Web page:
Intuitions about animals Was: Moral Complexity
Mon, 16 Feb 1998 12:55:38 -0800 (PST)

On Sun, 15 Feb 1998, Peter C. McCluskey wrote:

> >Animal rights discourse seems intriguing to me, but pretty flawed. As a
> >rule I simply try not to inflict pain knowingly and unecessarily on beings
> >capable of experiencing it. It does seem to me profoundly disrespectful
> >to recognize that the pain experienced by the beings we instrumentalize as
> >food (etc) is real but simply doesn't *matter*. I want to respect as wide
> >a range of beings as I can.
> Making the ability to experience pain an important basis for respecting
> rights bothers me because the difficulty of figuring out what beings
> dissimilar to us experience makes it easy for people who rely on this
> rule to rationalize almost any treatment of those beings that happens
> to be convenient. How does your moral system handle these:
> - fish
> - clams
> - humans genetically engineered so they say they feel no emotional
> reaction to things that would be painful to us
> - uploaded humans
> - AIs
> These last three are probably the areas where different moral systems will
> have the most important differences in results in the next century.

All excellent points. I'm still not sure whether I think we should regard
another's pain as a kind of "rights" claim. I think it may be disastrous
to extend the rights framework in this way. Part of the problem with
treating pain as the ethical ground-zero disvalue is that it suggests we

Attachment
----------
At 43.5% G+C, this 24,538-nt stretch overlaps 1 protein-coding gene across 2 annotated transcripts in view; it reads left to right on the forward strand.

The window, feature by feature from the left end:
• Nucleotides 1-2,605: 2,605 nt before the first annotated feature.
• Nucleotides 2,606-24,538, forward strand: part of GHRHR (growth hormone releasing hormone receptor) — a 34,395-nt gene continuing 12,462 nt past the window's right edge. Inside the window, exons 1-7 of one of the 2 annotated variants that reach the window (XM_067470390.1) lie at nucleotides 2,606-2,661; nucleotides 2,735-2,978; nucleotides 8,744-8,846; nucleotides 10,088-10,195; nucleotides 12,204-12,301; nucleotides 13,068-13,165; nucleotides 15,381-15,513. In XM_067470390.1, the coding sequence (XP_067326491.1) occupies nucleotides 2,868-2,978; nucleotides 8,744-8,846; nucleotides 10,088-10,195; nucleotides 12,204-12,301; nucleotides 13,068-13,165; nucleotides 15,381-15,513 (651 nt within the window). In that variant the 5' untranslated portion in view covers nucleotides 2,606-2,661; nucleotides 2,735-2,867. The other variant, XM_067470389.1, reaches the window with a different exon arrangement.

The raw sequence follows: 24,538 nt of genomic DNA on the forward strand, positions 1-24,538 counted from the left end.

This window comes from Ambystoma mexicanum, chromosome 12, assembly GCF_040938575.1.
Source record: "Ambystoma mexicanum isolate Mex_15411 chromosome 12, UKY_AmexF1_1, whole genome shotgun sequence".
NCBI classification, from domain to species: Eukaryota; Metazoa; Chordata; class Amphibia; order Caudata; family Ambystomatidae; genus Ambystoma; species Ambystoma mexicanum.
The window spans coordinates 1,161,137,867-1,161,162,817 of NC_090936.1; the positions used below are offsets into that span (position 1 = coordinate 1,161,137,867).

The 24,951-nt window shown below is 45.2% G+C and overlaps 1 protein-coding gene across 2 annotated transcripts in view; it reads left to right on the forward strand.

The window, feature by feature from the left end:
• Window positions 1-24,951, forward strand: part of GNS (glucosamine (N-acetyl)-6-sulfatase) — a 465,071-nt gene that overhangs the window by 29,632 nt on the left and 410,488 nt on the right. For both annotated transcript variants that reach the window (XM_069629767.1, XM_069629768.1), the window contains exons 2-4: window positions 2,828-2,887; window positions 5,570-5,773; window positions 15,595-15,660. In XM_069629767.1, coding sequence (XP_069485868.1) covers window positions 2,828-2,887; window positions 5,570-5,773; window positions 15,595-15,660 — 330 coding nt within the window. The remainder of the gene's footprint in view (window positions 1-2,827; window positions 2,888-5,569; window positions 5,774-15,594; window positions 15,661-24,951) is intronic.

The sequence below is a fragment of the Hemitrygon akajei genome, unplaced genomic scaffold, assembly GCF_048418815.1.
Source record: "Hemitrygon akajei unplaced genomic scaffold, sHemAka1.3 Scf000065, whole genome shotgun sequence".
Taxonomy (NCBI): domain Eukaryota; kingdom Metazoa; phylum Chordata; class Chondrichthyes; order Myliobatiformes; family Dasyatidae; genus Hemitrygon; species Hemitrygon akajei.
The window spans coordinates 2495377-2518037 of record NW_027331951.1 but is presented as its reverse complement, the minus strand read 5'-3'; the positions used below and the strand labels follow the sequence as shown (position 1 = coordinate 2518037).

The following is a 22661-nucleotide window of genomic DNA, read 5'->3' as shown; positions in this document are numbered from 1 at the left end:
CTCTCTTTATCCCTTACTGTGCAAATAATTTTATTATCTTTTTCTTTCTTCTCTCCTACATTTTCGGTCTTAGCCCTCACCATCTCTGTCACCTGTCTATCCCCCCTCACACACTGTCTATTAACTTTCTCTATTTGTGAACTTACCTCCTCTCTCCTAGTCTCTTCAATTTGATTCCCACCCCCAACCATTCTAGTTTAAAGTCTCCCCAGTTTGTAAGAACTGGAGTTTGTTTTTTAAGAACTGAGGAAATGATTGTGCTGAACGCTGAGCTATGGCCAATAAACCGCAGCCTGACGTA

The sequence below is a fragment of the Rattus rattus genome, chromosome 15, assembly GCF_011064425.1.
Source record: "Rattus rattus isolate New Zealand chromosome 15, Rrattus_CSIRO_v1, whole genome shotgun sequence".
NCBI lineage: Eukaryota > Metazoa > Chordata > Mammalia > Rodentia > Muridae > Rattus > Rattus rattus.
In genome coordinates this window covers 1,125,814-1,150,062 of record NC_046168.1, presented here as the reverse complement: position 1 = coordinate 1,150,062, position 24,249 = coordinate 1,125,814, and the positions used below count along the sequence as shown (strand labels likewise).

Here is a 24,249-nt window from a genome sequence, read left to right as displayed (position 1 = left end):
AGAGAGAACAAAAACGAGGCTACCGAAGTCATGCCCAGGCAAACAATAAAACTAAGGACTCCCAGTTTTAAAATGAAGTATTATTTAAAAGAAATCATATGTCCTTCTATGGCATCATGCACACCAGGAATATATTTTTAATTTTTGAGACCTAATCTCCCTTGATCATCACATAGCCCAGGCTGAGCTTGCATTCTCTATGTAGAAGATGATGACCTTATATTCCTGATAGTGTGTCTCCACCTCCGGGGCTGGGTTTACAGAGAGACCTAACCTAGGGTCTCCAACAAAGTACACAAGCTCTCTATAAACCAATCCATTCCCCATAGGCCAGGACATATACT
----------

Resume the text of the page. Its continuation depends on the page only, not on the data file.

might achieve utopia simply by anesthetizing the world. Clearly, pain
stands in too complicated a relation to pleasure, achievement, and
flourishing to reject it out of hand. Further, there is something
patronizing about carping constantly about the suffering of others,
without speaking about their capacity for joy and self-reliance.
Nevertheless, I think *indifference* to suffering is crippling to the
spirit. Sometimes (as with medical experimentation) it may be necessary
to value the benefits of nonhuman animal exploitation over our sensitivity
to their pain -- however, I think it is a kind of blindness to the rich
range of possible values to treat this state of affairs as one without
costs both to the exploited animals *and to ourselves*.

> My idea of a moral rule that can handle these better is based on the
> ability to agree to respect each others rights. However, I'm still
> dissatisfied with the difficulties in dealing with beings who can't
> communicate well with us.

Me too. It is only in articulating my intuitions here that I realize how
unsatisfied I really am about these issues and how best to think them
through. Best, Dale